The house lights dimmed and hundreds of excitable, chattering, squealing children fell silent. And the magic began.
On stage appeared a princess, albeit with a broom, who looked out over the audience and said “Hello there. I’m in my princess costume.” And the youngsters, especially those in their similar, fancy dress, were hooked.
Craig Revel Horwood’s fresh take on the “fabulous” musical adaptation of the popular 1990s film Sister Act, returns to the Palace Theatre Manchester for one week only – and judging by the audience’s reaction tonight it is much appreciated encore.
There’s not many shows that have huge video projections of a colonoscopy but this powerful single hander is about Liz Richardson’s battle with ulcerative colitis.
This is not my first Dirty Dancing experience – I was lucky enough to be at the West End Premiere many years ago and I can honestly say, it hasn’t lost its charm (I actually believe it’s better than the original West End production) and is a wonderful tribute to the fantastic film we all know and love.
Manchester is positively thriving at the moment with the Manchester International Festival dotting around the city centre's outside spaces, the Greater Manchester Fringe in full swing in theatres everywhere and Flare International Festival of New Theatre showcasing brand new never seen before shows and it's the later that interests me.
The Swing Commanders are a five-piece band who play songs from the 40s and 50s but put their own unique stamp on them.
That description doesn't do enough justice to their vibrant, energetic, personality-driven performance which is warm, enthusiastic and really quite awe inspiring.
Manchester has always had a strong relationship with America from the days of the cotton trade to the infamous ‘Judas’ episode when Dylan played the Free Trade Hall and through to Chicago producers influencing aciiiiid house tunes at the Hacienda.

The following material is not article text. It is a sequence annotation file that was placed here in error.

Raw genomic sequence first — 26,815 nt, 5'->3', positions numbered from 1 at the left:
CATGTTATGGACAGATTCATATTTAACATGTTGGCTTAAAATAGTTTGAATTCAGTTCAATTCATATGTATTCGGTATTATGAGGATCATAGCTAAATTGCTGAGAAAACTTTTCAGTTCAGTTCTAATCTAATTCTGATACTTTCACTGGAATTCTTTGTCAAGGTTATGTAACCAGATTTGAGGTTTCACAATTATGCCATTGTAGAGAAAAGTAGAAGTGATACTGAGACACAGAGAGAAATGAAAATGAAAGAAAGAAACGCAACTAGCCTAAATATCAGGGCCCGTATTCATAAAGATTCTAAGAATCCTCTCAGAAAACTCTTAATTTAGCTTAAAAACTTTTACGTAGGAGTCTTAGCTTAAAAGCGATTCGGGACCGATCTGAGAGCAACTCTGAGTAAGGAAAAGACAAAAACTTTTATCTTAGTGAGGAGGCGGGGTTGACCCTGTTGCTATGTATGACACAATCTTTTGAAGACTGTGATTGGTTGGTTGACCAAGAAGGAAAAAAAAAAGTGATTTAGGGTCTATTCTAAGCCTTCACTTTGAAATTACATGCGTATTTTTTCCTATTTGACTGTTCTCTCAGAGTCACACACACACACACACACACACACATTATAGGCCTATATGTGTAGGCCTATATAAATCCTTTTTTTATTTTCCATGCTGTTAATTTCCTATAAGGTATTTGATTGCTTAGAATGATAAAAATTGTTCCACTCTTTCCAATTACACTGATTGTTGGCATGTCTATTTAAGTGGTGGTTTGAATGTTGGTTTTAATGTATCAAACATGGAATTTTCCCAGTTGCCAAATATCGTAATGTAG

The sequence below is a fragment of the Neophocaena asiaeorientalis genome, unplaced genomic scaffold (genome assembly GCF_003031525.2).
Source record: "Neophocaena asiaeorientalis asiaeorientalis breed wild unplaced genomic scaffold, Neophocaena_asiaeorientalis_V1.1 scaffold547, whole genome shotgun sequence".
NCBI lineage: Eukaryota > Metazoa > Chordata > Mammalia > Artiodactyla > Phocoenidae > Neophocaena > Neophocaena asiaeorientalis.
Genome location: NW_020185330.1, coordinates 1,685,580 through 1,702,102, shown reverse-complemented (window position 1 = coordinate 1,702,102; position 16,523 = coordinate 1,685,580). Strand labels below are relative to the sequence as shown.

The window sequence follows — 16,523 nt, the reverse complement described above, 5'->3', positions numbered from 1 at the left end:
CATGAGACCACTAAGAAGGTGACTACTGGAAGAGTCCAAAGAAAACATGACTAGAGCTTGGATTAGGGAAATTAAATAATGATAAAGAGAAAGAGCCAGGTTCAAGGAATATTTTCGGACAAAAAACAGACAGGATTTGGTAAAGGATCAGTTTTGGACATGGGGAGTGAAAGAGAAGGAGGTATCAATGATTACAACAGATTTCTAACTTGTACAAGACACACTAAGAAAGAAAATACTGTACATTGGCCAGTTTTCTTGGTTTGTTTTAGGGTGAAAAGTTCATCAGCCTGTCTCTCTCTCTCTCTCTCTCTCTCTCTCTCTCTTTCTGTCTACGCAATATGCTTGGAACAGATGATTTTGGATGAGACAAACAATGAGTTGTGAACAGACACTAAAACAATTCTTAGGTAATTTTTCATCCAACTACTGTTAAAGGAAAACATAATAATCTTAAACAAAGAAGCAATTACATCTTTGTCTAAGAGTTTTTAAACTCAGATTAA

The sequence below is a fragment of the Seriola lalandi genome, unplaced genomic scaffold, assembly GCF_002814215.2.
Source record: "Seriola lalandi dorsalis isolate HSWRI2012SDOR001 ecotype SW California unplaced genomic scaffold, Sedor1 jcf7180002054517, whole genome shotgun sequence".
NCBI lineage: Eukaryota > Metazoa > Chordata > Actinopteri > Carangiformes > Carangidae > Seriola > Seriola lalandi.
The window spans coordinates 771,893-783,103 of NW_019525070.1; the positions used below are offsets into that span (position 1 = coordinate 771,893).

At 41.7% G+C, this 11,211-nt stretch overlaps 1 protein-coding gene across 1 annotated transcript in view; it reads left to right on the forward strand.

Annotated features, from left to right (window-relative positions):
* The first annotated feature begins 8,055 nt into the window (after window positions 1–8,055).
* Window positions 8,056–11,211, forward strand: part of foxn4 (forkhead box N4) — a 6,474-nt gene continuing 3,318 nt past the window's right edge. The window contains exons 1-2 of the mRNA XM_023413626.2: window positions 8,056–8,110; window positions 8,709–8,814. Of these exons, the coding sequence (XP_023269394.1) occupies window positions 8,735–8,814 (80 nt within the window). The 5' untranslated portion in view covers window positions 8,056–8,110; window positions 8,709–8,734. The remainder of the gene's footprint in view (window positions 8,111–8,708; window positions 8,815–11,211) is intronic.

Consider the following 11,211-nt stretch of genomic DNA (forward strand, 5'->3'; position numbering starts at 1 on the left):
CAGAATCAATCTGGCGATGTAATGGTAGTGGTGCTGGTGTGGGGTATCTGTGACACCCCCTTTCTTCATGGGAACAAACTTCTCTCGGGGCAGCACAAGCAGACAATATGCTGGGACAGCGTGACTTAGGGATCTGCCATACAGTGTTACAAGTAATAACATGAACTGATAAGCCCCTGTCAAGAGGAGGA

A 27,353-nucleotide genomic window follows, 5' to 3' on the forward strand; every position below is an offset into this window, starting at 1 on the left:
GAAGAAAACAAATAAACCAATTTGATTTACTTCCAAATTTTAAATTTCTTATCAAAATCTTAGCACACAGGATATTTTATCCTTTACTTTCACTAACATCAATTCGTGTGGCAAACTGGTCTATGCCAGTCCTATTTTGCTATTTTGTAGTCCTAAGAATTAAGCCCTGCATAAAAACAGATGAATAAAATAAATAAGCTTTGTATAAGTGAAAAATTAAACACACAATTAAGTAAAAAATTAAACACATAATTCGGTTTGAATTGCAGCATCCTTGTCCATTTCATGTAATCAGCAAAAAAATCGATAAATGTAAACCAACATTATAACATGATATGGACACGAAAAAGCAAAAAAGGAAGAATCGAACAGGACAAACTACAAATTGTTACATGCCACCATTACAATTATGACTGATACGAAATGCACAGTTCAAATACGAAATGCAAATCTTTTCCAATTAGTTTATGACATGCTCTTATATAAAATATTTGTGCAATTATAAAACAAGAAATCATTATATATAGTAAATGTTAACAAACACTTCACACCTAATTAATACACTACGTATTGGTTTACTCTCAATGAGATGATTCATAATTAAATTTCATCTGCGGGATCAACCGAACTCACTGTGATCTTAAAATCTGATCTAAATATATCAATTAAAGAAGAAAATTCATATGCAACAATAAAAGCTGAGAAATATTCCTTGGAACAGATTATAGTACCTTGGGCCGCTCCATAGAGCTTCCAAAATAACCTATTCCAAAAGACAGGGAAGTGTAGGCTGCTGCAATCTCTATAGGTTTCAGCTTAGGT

I know Alan Bennett is a national treasure but I have often found his work overly sentimental, and at times just a bit twee, which is a prejudice that this well-staged production of Talking Heads goes some way to dispel.
Standing on the steps of a city centre block of flats waiting for a text is an odd way to start reviewing a piece, but then Operation Black Antler is a piece of immersive theatre co-created by Blast Theory and Hydrocracker.
Although it was written over 50 years ago, A Clockwork Orange by Anthony Burgess is still hugely relevant to today’s world. The recent surge in violence amongst young men is portrayed in this dark tale.
Theatre always has and always will be a magical experience which fills you with passion, excitement and emotion and it's so important that a younger audience don't miss out and experience something which is live in front of you, and not on a 5 inch touch screen.